Amalia Damonte remembers the day her 12-year-old neighbor spoke these sweet words in a fit of adolescent passion: "If I don't marry you, I'm going to be a priest."
But Jorge Mario Bergoglio was no ordinary boy, and today, following that young man's selection as the head of the Catholic Church, Damonte's long ago memory seems especially prescient.
The boy who would become Pope Francis grew up a few doors down from Damonte, in the Flores neighborhood of Buenos Aires, Argentina, according to the Associated Press.
Damonte, 76, told reporters Thursday that she still remembers the "love letter" the young pope gave to her. In it, he detailed the house he had planned for them to live in when they got married.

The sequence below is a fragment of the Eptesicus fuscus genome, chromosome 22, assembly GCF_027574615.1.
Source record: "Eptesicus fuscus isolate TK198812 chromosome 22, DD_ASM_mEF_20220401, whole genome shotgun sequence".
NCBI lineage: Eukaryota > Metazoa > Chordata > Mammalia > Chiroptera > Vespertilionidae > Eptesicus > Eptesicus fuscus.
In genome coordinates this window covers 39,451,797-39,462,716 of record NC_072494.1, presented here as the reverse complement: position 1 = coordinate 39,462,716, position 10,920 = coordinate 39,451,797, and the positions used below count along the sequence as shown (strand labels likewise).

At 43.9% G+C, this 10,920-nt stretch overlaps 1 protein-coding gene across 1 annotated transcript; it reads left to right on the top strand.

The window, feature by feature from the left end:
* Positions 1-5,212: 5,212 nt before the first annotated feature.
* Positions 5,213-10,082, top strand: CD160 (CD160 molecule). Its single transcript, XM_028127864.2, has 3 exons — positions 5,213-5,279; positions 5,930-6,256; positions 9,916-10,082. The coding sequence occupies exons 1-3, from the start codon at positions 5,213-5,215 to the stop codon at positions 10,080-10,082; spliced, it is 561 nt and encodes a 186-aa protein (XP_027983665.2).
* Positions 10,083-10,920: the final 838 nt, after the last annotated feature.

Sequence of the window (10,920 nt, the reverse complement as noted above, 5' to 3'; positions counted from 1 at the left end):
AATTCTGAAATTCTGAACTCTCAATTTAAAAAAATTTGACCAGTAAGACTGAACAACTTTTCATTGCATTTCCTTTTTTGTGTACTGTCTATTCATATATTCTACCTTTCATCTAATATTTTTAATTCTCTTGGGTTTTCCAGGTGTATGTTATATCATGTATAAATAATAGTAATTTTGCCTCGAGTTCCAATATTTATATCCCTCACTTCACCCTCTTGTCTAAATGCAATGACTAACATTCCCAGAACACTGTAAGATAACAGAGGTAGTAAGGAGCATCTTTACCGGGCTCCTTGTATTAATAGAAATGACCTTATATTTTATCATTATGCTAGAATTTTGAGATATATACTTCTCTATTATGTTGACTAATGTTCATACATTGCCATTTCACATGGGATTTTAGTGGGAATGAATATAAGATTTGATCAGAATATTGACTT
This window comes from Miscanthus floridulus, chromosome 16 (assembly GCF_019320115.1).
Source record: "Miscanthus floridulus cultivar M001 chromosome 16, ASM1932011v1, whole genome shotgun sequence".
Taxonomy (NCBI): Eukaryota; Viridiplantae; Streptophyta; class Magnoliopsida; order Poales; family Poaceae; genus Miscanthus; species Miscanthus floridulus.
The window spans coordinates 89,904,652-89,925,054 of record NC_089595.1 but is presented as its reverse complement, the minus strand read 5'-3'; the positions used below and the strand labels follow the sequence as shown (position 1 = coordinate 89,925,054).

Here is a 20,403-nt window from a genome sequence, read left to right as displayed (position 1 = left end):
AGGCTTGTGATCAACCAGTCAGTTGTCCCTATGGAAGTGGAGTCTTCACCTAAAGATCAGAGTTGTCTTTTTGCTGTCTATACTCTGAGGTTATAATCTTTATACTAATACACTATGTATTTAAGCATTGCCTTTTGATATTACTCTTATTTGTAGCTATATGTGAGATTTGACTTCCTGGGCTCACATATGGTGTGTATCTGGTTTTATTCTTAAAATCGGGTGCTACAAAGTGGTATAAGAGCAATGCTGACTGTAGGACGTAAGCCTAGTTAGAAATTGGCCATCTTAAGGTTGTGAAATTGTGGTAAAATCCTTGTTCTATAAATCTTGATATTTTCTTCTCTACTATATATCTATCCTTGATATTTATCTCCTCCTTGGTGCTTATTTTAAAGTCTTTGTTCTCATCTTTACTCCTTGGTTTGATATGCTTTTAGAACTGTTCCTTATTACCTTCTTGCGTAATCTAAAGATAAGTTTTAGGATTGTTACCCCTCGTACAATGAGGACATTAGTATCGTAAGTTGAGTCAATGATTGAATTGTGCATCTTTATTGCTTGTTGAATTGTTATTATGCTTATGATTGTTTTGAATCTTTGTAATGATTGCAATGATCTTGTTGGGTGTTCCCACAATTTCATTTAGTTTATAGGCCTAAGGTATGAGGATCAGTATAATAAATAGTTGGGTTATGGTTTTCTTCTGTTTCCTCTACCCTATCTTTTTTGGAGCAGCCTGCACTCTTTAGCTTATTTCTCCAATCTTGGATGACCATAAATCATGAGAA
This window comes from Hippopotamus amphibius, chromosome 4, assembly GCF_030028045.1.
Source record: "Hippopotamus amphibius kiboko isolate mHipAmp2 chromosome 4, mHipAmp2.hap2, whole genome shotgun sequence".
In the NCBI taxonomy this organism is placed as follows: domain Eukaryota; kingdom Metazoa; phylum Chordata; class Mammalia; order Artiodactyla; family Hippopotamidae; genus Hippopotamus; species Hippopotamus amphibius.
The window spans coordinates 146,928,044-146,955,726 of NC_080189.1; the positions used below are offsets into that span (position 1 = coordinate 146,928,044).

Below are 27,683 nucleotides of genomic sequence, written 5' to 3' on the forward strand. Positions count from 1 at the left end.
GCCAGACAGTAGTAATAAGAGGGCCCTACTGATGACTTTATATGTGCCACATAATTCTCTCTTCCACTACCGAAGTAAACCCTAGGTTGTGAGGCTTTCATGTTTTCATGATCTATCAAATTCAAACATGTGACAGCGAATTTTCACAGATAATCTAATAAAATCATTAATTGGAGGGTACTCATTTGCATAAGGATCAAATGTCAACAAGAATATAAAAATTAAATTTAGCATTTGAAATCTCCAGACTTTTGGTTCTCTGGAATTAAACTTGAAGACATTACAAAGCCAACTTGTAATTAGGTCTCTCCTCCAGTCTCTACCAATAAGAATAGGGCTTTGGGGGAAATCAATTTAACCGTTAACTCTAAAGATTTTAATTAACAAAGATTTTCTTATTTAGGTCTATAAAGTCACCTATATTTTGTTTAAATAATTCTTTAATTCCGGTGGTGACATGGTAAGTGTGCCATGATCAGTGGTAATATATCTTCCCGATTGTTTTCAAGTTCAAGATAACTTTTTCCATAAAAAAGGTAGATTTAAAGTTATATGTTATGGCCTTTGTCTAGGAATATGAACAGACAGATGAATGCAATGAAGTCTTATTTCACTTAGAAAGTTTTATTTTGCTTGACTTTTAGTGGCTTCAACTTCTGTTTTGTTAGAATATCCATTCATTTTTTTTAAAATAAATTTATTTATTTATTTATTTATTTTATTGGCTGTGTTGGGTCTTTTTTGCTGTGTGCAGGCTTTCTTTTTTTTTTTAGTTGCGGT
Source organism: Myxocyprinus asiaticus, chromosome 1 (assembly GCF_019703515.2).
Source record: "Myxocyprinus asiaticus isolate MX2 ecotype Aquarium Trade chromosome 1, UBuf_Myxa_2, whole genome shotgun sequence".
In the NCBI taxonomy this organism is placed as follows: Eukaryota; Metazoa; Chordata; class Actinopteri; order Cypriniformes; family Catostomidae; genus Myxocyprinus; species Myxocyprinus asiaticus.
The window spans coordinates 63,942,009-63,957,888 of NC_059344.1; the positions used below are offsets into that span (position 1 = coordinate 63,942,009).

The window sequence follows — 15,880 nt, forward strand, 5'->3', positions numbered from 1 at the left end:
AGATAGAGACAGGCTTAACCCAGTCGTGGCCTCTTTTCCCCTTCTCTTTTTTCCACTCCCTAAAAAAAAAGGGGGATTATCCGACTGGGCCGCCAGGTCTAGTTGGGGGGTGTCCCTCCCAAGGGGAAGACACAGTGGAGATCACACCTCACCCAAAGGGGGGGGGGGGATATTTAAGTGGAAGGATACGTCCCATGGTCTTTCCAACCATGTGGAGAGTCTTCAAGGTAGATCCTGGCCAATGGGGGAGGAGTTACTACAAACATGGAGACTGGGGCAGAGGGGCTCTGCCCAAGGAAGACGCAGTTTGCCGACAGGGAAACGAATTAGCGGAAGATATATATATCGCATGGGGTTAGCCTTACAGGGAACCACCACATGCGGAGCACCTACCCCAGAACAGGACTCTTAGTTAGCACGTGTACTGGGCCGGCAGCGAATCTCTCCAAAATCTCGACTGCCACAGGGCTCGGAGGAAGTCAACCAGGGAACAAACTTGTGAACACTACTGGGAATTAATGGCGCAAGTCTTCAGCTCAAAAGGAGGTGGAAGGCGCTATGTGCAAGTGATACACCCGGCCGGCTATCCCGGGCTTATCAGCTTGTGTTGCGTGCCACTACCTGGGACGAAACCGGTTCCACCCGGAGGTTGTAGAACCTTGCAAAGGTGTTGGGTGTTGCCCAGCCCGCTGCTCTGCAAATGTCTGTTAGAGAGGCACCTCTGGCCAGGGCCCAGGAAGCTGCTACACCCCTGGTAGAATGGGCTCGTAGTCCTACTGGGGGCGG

However, the romance was doomed from the start.
"My mom broke it off," she said, according to the AP. "Good Lord. She came to get me at the school and she said 'so, you're getting letters from a boy?!'"
Damonte said she never replied to the letter, because she worried about further punishment from her parents.
"What I wanted was for him to disappear from the map," she said, according to The Telegraph. "I never saw him after that - my parents kept me away from him and did everything possible to separate us."
Francis was born into a large family in the Argentinian suburbs, NBC Latino notes. The son of Italian immigrants, Francis studied chemistry before joining the priesthood, according to Reuters.
Speaking with The Telegraph, Francis' sister María Elena Bergoglio said she never wanted her brother to take over for former Pope Benedict XVI.
"I didn't want him to become Pope because he's going to be very far away and second because it is such a large responsibility," she said.
In private conversations, Bergoglio said her brother, too, did not seem to want the job. Nonetheless, she is extremely proud of her sibling, adding that "having a brother who is a pope is a blessing from God."